17. What should we expect from you in the future?  What are your plans and ambitions? What interesting gig dates have you got coming up?

As mentioned before, hopefully our first album next year, followed by more records that we are proud of, other than that and playing lot of fun gigs with cool bands that’s pretty much all of our ambition.

We have a rare gig in Paris this Friday with our friends The Most from Sweden which will be a nice boost during a rather sad time here. And for 2016, we’re really excited to play with Graham Day’s new band The Senior Service in Putney in January, and after that back for March of the Mods Reading with Geno Washington, Trambeat and the ShaLaLas and 2 dates with SlimShack from Brighton over the weekend, and then MOTM Margate for our first show there which should be really fun. And seems back in the UK in June too now!

(By the way, thank you New Untouchables, we played our first UK show ever for your night in Camden and as you can see now the UK is where we play the most)

And, if we can swing it, we’d love to get to Latin America next year. We are not really sure why but if you look at the countries of the fans of our group there are lots in Argentina and Mexico, they are right after France, the UK, Spain and Ireland. We got to go to Montreal in August for the Modtreal weekender and the US before that but it takes a lot of planning and is very expensive so we’ll see!

Web Links:

Main Site: www.facebook.com/frenchboutik
Videos: www.youtube.com/user/gabs150/videos
Social Networks: www.facebook.com/frenchboutiks 
Soundcloud: www.soundcloud.com/french-boutik

To buy our current releases:

To buy Mieux Comme Ca: www.copasetic.de/french-boutik-mieux-comme-ca
To buy previous vinyl: Sold at CopaseDisques, search: www.amazon.co.uk for French Boutik

Updated Releases and Tour Dates: www.facebook.com/frenchboutik/events


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drrobert

I run The New Untouchables organization and events like the Brighton Mod Weekender, Le Beat Bespoké Festival (and compilation series of the same name) and I co-organize Euro Ye Ye with the Trouble & Tea crew. I have run many clubs over the last 20 years in London, where I live and current nights include Timebox, Zoo Zoo, Crossfire, 100 Club and Mousetrap allnighter which has just celebrated its 20th anniversary in 2011. I have been lucky to DJ all over the globe including Japan, Canada, USA and Europe and met some great people on my journey. I run RnB Records to offset my vinyl addiction: newuntouchables.com/rnbrecords for rare vintage vinyl.

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December 1, 2015 By : Category : Bands Europe Front Page Interviews Music Scene Tags:, , ,
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Scooter Works talks to NUTsMag

I caught up with Craig the owner of Scooter Works for chat about his passion for motor scooters.

01. When and how did your passion for scooters come about?

I was inspired by Vespas as a kid in the seventies, living in the pacific islands the electric meter reader rode a Vespa 50S and took me for rides. I was seventeen when I got my first scooter, an LI125 series 2.

02. When did you turn your passion into your profession?

In New Zealand while an aircraft mechanic I would repair Vespas, Lambrettas and old cars as a hobby, which continued through a photography and a commercial pilot career until I arrived in the UK in 1993 where I started work at Agius Mtrs while I got on my feet over here. At the end of ’94 I imported my first scooters out of Italy and the business kicked off around then. I worked out of three lock ups in Peckham initially, taking on an arch in ’97 and opening my retail shop in Waterloo in 2000. I stopped importing about 5 years back to focus on the businesses I have. That was after bringing in about 3000 scooters.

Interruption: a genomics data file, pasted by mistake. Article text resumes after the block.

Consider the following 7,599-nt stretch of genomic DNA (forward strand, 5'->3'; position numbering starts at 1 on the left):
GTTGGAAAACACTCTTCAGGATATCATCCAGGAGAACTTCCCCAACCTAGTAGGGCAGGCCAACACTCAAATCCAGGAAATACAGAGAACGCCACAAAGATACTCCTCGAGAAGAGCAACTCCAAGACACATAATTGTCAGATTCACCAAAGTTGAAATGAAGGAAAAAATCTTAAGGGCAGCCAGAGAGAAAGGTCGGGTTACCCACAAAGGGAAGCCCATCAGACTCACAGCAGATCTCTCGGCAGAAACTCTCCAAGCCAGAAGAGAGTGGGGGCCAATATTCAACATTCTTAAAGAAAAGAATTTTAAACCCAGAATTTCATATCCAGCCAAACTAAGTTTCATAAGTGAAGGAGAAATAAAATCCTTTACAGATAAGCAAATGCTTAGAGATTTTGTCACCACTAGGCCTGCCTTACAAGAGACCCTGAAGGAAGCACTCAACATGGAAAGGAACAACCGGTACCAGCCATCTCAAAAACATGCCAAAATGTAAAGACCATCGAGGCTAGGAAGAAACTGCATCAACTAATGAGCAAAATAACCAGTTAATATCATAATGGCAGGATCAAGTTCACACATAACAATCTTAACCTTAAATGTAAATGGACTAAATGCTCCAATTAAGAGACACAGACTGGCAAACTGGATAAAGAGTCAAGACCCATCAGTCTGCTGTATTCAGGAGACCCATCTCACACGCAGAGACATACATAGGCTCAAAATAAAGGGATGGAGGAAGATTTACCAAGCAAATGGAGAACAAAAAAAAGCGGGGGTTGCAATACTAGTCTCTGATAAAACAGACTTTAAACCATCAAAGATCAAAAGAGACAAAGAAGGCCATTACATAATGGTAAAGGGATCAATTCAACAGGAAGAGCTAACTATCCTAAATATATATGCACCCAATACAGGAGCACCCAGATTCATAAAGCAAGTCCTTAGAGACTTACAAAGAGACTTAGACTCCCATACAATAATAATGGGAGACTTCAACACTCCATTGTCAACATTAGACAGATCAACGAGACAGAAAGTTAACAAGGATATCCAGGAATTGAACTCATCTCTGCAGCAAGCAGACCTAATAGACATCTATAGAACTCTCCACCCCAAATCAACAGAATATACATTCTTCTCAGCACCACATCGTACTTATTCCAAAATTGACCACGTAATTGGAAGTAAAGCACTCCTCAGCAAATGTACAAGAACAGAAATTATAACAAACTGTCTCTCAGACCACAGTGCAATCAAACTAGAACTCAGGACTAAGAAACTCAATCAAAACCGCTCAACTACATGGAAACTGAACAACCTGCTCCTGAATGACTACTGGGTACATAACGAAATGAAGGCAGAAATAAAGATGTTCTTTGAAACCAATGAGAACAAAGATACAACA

03. What is Scooter works all about?

It’s about looking after people’s classic scooter needs with good solid honest service and customer back up.

04. I see from your website you sell vintage scooters and take on restoration projects?

We do everything regarding classic scooters – sales, restoration, repairs and MOT’s done in-house. We search out scooters for customers and give advice on ebay purchases. You could say a one stop shop for all your scooter needs.

05. How long does an average restoration job take?

It depends on the scooter, the sprayer’s schedule, spares supplies. A standard Vespa should be 12 weeks, Lambrettas will take longer.

06. How many scooters do you own personally and what models?

I have 12 Vespas and Lambrettas – all original paint. Sportique (200cc-old faithful), VBB2, SS180, SS90, SS50,1951 Faro Basso, Sportique 200cc no2 (in NZ), PK125, Lambretta SX200, TV ser2 , Eibar winter model and Ser3 150.

Then I have a collection of Piattis, Moto Guzzi’s, and other bikes Norton, Sunbeam, Motobecane, Benelli, Ducati plus eight classic cars, an airplane but no boat yet…

07. Please tell us about where you are based and the opening hours.

We are based in Bermondsey near Tower Bridge at 68 Enid Street, SE163RA. Opening hours are 9am-6pm Monday to Friday and open until 2pm on Saturday.

08. Do you sell and work on modern scooter models as well?

That’s the bread and butter of a classic scooter business – for us it’s about 30% of our work. We turn a lot away.

09. Do you sell spares and accessories and are these originals or are they being manufactured today?

We keep a lot spares in stock to keep old scoots on the road daily, accessories are mostly reproduction with the odd gem turning up now and again.

10. You always have a great selection of Vintage Lambretta and Vespa models for sale, are they getting harder to find now?